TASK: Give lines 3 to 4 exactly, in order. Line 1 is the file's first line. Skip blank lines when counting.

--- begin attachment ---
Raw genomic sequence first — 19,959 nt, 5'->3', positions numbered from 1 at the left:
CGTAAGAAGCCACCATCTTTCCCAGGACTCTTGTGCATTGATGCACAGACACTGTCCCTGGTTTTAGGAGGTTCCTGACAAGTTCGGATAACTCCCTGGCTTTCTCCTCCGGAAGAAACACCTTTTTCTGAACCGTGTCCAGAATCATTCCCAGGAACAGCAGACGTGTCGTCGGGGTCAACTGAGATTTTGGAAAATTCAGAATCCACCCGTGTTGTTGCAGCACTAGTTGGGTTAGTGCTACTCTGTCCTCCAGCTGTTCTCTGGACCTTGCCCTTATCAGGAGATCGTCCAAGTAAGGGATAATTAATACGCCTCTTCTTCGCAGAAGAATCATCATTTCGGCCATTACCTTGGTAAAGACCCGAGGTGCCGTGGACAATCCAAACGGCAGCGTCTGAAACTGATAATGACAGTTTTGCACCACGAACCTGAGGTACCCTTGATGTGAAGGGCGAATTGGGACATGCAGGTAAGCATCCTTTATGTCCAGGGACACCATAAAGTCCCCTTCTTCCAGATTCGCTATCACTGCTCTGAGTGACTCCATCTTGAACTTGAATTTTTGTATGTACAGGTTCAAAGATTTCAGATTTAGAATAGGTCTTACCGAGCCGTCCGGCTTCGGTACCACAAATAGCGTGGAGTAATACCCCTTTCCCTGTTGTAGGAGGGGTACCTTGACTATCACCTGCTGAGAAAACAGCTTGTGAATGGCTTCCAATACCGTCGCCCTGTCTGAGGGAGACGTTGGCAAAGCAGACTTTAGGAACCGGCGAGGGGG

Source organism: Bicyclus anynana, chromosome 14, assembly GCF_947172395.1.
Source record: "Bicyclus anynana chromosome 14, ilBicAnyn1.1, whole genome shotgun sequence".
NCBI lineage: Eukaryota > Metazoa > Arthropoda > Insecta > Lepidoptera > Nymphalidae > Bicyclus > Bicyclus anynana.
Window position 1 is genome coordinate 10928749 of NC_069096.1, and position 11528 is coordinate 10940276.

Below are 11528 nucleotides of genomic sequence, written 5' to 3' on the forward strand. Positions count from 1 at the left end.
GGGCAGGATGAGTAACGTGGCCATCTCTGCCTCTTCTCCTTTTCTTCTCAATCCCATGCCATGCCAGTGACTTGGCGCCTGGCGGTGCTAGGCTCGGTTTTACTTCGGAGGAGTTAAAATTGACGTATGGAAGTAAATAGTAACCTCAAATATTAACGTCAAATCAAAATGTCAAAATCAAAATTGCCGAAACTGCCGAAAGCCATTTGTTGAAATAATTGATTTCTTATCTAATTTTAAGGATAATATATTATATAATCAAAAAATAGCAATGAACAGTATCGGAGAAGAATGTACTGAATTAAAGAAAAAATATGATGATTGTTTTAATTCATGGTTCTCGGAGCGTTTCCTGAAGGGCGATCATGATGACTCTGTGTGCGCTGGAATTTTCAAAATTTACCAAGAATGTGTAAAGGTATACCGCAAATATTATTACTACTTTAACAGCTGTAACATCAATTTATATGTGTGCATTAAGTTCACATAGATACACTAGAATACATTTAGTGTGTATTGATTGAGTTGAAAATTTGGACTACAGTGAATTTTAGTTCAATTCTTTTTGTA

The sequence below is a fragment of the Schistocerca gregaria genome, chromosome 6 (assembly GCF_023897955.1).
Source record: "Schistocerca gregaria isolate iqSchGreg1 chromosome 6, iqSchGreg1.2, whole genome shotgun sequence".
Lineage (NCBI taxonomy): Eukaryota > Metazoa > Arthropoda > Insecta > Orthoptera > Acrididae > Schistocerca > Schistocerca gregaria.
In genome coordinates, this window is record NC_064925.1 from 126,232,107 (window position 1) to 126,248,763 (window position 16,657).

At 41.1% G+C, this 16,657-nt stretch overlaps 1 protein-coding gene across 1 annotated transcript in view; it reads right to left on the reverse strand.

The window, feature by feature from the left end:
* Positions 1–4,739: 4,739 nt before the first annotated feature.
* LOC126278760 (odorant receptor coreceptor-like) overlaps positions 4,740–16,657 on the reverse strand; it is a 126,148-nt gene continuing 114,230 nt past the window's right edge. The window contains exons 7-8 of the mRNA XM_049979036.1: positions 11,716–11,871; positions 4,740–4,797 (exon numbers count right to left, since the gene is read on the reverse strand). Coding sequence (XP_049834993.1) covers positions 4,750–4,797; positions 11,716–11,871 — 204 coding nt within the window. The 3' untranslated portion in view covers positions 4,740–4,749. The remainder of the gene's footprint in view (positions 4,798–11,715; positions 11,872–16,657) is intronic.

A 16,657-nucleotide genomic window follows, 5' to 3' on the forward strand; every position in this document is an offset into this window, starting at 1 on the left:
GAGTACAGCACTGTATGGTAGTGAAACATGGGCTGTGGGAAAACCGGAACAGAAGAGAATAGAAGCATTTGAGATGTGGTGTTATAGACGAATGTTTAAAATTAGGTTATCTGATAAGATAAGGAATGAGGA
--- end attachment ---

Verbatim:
Source organism: Bicyclus anynana, chromosome 14, assembly GCF_947172395.1.
Source record: "Bicyclus anynana chromosome 14, ilBicAnyn1.1, whole genome shotgun sequence".